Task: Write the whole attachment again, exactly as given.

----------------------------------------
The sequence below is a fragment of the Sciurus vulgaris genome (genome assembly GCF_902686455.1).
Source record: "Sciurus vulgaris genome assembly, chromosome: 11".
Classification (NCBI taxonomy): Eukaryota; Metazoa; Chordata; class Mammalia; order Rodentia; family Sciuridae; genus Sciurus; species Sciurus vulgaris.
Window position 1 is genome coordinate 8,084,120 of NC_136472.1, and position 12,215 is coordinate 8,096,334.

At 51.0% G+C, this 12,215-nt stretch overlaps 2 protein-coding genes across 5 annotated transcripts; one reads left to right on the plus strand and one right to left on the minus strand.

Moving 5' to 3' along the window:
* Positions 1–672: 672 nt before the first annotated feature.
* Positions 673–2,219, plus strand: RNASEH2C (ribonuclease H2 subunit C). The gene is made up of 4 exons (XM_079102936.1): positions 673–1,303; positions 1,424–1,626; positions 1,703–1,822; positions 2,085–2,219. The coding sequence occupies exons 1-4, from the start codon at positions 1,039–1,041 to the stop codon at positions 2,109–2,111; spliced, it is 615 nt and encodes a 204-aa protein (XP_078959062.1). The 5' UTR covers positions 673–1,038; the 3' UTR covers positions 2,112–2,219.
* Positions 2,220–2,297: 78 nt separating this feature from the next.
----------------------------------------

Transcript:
The sequence below is a fragment of the Sciurus vulgaris genome (genome assembly GCF_902686455.1).
Source record: "Sciurus vulgaris genome assembly, chromosome: 11".
Classification (NCBI taxonomy): Eukaryota; Metazoa; Chordata; class Mammalia; order Rodentia; family Sciuridae; genus Sciurus; species Sciurus vulgaris.
Window position 1 is genome coordinate 8,084,120 of NC_136472.1, and position 12,215 is coordinate 8,096,334.

At 51.0% G+C, this 12,215-nt stretch overlaps 2 protein-coding genes across 5 annotated transcripts; one reads left to right on the plus strand and one right to left on the minus strand.

Moving 5' to 3' along the window:
* Positions 1–672: 672 nt before the first annotated feature.
* Positions 673–2,219, plus strand: RNASEH2C (ribonuclease H2 subunit C). The gene is made up of 4 exons (XM_079102936.1): positions 673–1,303; positions 1,424–1,626; positions 1,703–1,822; positions 2,085–2,219. The coding sequence occupies exons 1-4, from the start codon at positions 1,039–1,041 to the stop codon at positions 2,109–2,111; spliced, it is 615 nt and encodes a 204-aa protein (XP_078959062.1). The 5' UTR covers positions 673–1,038; the 3' UTR covers positions 2,112–2,219.
* Positions 2,220–2,297: 78 nt separating this feature from the next.